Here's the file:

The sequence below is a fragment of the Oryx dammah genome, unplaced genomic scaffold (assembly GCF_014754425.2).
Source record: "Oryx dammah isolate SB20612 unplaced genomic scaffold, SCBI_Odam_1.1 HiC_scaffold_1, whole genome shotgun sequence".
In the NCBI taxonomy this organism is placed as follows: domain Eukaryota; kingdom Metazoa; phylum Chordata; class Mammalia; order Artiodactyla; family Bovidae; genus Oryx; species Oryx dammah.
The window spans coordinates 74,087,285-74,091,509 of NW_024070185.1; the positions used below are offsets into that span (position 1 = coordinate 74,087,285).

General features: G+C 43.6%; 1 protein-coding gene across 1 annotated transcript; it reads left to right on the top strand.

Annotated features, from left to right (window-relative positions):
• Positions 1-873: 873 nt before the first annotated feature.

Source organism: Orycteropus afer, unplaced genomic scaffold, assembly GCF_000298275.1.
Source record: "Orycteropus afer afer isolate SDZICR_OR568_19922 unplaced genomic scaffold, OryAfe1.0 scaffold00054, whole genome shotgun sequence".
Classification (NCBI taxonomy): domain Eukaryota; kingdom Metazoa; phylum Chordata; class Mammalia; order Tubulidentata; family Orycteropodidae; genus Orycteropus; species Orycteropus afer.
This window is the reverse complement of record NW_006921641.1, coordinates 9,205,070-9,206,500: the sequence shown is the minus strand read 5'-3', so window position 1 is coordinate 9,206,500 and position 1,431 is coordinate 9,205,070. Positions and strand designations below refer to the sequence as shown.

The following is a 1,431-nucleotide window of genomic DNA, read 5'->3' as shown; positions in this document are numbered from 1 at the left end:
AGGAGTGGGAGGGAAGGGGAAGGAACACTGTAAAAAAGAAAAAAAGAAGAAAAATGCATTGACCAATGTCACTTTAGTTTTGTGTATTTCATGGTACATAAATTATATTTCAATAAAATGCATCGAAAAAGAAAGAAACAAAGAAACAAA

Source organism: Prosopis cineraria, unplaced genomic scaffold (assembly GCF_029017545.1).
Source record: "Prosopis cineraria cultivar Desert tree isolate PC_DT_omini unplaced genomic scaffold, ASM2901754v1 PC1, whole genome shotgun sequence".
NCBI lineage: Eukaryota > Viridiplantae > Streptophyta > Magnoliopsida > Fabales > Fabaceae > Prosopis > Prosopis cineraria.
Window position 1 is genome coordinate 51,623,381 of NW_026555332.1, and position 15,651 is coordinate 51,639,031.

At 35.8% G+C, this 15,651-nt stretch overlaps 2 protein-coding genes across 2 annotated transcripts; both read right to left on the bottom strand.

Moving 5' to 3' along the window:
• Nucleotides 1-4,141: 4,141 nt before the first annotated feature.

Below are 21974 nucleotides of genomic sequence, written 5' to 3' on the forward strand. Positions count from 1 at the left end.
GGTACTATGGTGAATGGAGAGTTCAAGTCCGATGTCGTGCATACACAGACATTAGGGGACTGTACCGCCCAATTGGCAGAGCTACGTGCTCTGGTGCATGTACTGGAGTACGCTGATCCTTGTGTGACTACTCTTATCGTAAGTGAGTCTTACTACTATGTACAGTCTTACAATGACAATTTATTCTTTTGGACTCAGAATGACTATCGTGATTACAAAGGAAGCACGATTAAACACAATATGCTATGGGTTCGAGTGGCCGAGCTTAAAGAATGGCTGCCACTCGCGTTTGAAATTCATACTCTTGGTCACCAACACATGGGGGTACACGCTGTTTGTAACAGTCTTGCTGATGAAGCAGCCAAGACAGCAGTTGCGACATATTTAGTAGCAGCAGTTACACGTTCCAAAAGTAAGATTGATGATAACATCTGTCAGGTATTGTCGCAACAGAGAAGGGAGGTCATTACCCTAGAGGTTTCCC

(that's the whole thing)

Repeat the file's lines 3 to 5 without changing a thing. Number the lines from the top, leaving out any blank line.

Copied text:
In the NCBI taxonomy this organism is placed as follows: domain Eukaryota; kingdom Metazoa; phylum Chordata; class Mammalia; order Artiodactyla; family Bovidae; genus Oryx; species Oryx dammah.
The window spans coordinates 74,087,285-74,091,509 of NW_024070185.1; the positions used below are offsets into that span (position 1 = coordinate 74,087,285).

General features: G+C 43.6%; 1 protein-coding gene across 1 annotated transcript; it reads left to right on the top strand.